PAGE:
NXNE announces the Canadian premiere of The Disposable Film Festival
The 2011 edition of Toronto’s North By Northeast Festival is turning into quite the cinematic event—alongside the 650 bands performing, the festival will screen 60 films, including the Canadian premieres of a J.X. Williams film, a movie about ’80s band The Replacements and the much-anticipated Jay Reatard documentary. NXNE has also announced another addition to its film component, the Disposable Film Festival, which celebrates unique short works from directors around the world. Read about some of the films debuting at the Toronto launch of the Disposable Film Festival after the jump.
Making its Canadian premiere at the Disposable Film Fest this year is Lou Reed’s short documentary Red Shirley, in which Reed interviews his cousin Shirley on the eve of her 100th birthday. The trailer reveals that Shirley’s century-spanning life has been a colourful one: a Polish immigrant, Shirley worked as a seamstress for 47 years, eventually taking up the fight against unfair labour practices that earned her the nickname “Red Shirley.” Also debuting are Bloodied But Unbowed, a look at the first wave of Vancouver’s punk scene from director Susanne Tabata; The Rise and Fall and Rise of Sensational, a feature documentary from director E.A. Moore that tells the story of a hip-hop figure who calls himself Sensational, but whose lifestyle of substance abuse and botched career beg to differ; Shlemiel, from Toronto director Chad Derrick, which follows the band Men With Babies, a group that wasn’t accepted to the NXNE festival in 2007 but performed in the Discovery Series anyway; and 6ft. Hick: Notes from the Underground, a Canadian premiere from Australian director Marty Moynihan that explores the importance of touring for indie bands. Okay, the last movie concept seems like it probably doesn’t require dissecting, but it beats sitting at home watching Runaway Bride with the curtains closed.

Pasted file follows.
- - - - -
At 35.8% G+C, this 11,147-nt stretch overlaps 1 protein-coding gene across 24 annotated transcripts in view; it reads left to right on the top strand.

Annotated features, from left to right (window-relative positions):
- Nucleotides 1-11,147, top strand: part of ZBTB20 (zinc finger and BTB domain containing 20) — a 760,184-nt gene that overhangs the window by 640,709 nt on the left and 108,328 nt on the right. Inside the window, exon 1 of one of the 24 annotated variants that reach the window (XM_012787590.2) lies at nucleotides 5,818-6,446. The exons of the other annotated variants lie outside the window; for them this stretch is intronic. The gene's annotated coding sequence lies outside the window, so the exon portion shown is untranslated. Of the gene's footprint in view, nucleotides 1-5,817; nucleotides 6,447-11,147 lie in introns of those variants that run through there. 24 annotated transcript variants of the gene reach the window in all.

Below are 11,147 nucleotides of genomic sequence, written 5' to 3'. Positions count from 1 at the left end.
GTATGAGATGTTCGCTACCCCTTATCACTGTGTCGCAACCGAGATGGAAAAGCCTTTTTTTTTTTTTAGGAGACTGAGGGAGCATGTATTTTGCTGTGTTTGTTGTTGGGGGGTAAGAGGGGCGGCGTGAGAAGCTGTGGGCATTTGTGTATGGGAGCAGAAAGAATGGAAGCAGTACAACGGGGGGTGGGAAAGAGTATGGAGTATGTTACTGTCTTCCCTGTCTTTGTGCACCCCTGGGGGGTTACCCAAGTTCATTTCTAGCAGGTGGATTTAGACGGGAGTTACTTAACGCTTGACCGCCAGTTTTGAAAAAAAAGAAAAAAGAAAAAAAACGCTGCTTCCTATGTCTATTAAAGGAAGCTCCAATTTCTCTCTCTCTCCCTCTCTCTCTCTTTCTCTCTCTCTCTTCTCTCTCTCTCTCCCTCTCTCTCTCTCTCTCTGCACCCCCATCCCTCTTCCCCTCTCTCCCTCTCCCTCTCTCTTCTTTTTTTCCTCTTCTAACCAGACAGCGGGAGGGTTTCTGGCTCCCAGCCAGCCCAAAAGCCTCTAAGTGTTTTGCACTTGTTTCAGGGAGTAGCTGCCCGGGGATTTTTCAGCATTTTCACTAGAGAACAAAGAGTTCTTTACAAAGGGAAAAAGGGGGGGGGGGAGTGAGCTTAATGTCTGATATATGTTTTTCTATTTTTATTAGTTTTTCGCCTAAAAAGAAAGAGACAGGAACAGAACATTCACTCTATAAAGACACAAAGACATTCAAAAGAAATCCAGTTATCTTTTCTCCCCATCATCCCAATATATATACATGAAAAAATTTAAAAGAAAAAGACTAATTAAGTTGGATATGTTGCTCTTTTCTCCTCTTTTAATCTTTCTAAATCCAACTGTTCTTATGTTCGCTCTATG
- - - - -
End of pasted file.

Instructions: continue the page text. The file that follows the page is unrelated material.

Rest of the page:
All films will be screened at the National Film Board of Canada’s Toronto Mediatheque or the Toronto Underground Cinema between June 13 and 19. Purchase tickets online at the NXNE website.